The Case of “The Celebrated Jumping Frog of Calaveras County”. The Translator’s Challenge.

“The difference between the right word and the almost right word is really a large matter — it’s the difference between lightning and a lightning bug”

- Mark Twain (1835–1910)

In my last article I told the story of how I got my first major translation assignment. But what I did not know that the mere fact that you know two languages reasonably well does not make you a translator. Then again one will never fathom the full implications of a translation until you complete the job.

“The Celebrated Jumping Frog of Calaveras County” is an 1865 short story by Mark Twain. It was his first great success as a writer and brought him national and international attention. Shortly after its publication the story was translated into French. Twain was dismayed by the French translation. The humor was lost. The satirical nuances were gone. So much so that he decided to back-translate it. A “back-translation” is a translation of a translated text back into the language of the original text, made without reference to the original text. Twain published this new work with a new a title “The Jumping Frog: In English, Then in French, and Then Clawed Back Into A Civilized Language Once More by Patient, Unremunerated Toil”. This work not only illustrates his wit but also elucidate the mayor problems involved in a translation.

I opened my email and there it was the manuscript of the SharpBrains Guide to Brain Fitness. I had have read the book before. I began reading it again only this time something strange was happening the words, the phrases, the meaning were different. As I was reading in English my brain was changing the words and phrases into Spanish. But what about the meaning? The “meaning” is one of the first problems you encounter. You might have a well-constructed phrase but does it carry the intended message? The translator is like an invisible cognitive filter. Information flows from the author then is filter cognitively by the translator subsequently is written and after that it’s adsorbed by the reader. You see the translator is in the middle of the reader and the author. In my case three authors.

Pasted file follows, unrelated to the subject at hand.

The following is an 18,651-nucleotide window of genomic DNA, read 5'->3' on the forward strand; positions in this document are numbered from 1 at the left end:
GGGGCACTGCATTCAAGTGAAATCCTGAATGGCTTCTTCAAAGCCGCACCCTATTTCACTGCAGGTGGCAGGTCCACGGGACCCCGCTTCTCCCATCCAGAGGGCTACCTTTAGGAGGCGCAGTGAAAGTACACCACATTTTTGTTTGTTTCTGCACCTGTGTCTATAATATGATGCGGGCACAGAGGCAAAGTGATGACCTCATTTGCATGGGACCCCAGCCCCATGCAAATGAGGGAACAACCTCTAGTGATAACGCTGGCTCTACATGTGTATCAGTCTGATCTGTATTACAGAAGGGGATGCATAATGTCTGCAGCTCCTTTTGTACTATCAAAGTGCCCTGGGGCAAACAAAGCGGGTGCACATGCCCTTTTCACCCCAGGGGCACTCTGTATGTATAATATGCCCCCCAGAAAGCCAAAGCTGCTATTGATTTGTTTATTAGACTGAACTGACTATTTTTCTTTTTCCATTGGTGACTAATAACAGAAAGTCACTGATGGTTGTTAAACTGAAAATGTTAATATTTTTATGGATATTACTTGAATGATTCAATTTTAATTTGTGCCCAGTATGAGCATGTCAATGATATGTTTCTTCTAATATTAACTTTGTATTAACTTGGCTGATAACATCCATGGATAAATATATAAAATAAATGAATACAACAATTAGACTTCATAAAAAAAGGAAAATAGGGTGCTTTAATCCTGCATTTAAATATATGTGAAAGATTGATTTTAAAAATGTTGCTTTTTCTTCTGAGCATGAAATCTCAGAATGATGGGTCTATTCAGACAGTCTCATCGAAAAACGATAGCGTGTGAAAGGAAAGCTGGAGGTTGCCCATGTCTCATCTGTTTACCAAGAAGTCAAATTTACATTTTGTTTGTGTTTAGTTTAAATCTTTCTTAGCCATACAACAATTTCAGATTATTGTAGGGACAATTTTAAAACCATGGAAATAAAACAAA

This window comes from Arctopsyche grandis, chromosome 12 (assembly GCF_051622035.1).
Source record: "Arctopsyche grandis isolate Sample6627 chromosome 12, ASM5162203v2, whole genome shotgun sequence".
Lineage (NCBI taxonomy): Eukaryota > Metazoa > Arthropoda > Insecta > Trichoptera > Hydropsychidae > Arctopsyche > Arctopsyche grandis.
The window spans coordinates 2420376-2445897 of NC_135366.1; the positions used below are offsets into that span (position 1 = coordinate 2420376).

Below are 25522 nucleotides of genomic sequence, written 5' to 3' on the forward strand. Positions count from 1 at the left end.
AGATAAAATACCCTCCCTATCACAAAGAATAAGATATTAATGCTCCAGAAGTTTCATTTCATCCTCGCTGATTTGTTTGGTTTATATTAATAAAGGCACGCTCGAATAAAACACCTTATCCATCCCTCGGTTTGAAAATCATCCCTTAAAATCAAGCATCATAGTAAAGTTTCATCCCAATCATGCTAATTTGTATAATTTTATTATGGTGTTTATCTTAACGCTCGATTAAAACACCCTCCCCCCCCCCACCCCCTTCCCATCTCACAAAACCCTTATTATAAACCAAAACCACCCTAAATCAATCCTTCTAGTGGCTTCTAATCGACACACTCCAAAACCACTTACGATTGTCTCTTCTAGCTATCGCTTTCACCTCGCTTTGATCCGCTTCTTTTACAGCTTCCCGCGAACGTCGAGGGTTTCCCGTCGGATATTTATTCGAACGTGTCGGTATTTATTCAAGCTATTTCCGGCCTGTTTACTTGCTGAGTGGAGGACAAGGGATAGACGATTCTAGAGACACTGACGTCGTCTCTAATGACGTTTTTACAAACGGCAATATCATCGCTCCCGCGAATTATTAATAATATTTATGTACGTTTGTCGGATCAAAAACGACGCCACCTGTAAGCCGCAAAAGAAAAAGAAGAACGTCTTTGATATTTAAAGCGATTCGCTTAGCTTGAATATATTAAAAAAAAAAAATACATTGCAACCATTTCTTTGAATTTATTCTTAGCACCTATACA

The next problem is that the Spanish language is spoken by more than five hundred million people in more than twenty countries. In the USA we have about 45 million Spanish speaking people. It is not a homogeneous Spanish. Certain words and expressions have different meaning for each one of these groups. You have to account for that in order to avoid embarrassing or confusing interpretations. Or for example the use of “tu” (informal) and “usted” (formal). In modern English we only used you. And how about the technical words. Some of these terms are untranslatable. Sometimes you feel overwhelmed by the task.

Fortunately a good translation is a team effort. I counted with the full cooperation of one of the authors, Alvaro Fernandez and the marvelous proofreading and editing of Dr. Cristina Gomez. To do anything in life that is worthwhile you need determination, persistence and a good team to work with. For almost a year we worked together as a unit toward a common goal. Our objective was the translation of a unique book about neuroscience applications. That is how the book “Como invertir en su cerebro” was born. http://www.amazon.com/